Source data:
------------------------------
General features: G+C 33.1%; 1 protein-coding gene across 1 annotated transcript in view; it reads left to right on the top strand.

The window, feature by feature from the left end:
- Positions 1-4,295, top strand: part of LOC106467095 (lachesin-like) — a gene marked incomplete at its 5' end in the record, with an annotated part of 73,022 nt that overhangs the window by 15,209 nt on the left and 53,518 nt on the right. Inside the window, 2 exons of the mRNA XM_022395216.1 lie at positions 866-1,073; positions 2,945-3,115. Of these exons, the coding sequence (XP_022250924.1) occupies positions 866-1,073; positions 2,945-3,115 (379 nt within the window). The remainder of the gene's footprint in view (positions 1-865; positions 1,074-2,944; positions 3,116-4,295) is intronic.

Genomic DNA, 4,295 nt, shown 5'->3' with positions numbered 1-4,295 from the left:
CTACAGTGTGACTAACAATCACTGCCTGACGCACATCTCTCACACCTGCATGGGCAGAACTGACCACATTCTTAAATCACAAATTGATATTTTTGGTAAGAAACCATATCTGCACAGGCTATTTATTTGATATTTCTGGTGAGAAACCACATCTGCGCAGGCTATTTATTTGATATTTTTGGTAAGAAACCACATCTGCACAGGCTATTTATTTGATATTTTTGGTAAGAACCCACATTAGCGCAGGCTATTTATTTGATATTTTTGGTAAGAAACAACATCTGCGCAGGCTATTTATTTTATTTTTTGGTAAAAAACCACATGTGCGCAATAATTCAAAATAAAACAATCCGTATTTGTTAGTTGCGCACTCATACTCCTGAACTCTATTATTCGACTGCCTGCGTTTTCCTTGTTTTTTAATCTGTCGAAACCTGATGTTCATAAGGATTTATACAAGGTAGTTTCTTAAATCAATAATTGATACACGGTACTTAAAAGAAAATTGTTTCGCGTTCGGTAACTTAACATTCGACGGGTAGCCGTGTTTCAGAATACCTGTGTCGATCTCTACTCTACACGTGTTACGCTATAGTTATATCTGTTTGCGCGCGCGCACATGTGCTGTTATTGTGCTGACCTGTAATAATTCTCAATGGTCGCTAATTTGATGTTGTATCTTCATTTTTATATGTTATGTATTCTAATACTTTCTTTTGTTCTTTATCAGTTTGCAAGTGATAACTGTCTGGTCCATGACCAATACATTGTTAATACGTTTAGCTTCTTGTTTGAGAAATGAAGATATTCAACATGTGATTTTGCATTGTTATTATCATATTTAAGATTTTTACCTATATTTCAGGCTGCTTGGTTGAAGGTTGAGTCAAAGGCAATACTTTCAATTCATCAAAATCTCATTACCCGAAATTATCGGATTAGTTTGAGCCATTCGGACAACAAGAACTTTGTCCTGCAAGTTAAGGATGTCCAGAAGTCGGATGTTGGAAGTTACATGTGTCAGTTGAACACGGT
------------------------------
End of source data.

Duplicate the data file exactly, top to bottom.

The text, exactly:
General features: G+C 33.1%; 1 protein-coding gene across 1 annotated transcript in view; it reads left to right on the top strand.

The window, feature by feature from the left end:
- Positions 1-4,295, top strand: part of LOC106467095 (lachesin-like) — a gene marked incomplete at its 5' end in the record, with an annotated part of 73,022 nt that overhangs the window by 15,209 nt on the left and 53,518 nt on the right. Inside the window, 2 exons of the mRNA XM_022395216.1 lie at positions 866-1,073; positions 2,945-3,115. Of these exons, the coding sequence (XP_022250924.1) occupies positions 866-1,073; positions 2,945-3,115 (379 nt within the window). The remainder of the gene's footprint in view (positions 1-865; positions 1,074-2,944; positions 3,116-4,295) is intronic.

Genomic DNA, 4,295 nt, shown 5'->3' with positions numbered 1-4,295 from the left:
CTACAGTGTGACTAACAATCACTGCCTGACGCACATCTCTCACACCTGCATGGGCAGAACTGACCACATTCTTAAATCACAAATTGATATTTTTGGTAAGAAACCATATCTGCACAGGCTATTTATTTGATATTTCTGGTGAGAAACCACATCTGCGCAGGCTATTTATTTGATATTTTTGGTAAGAAACCACATCTGCACAGGCTATTTATTTGATATTTTTGGTAAGAACCCACATTAGCGCAGGCTATTTATTTGATATTTTTGGTAAGAAACAACATCTGCGCAGGCTATTTATTTTATTTTTTGGTAAAAAACCACATGTGCGCAATAATTCAAAATAAAACAATCCGTATTTGTTAGTTGCGCACTCATACTCCTGAACTCTATTATTCGACTGCCTGCGTTTTCCTTGTTTTTTAATCTGTCGAAACCTGATGTTCATAAGGATTTATACAAGGTAGTTTCTTAAATCAATAATTGATACACGGTACTTAAAAGAAAATTGTTTCGCGTTCGGTAACTTAACATTCGACGGGTAGCCGTGTTTCAGAATACCTGTGTCGATCTCTACTCTACACGTGTTACGCTATAGTTATATCTGTTTGCGCGCGCGCACATGTGCTGTTATTGTGCTGACCTGTAATAATTCTCAATGGTCGCTAATTTGATGTTGTATCTTCATTTTTATATGTTATGTATTCTAATACTTTCTTTTGTTCTTTATCAGTTTGCAAGTGATAACTGTCTGGTCCATGACCAATACATTGTTAATACGTTTAGCTTCTTGTTTGAGAAATGAAGATATTCAACATGTGATTTTGCATTGTTATTATCATATTTAAGATTTTTACCTATATTTCAGGCTGCTTGGTTGAAGGTTGAGTCAAAGGCAATACTTTCAATTCATCAAAATCTCATTACCCGAAATTATCGGATTAGTTTGAGCCATTCGGACAACAAGAACTTTGTCCTGCAAGTTAAGGATGTCCAGAAGTCGGATGTTGGAAGTTACATGTGTCAGTTGAACACGGT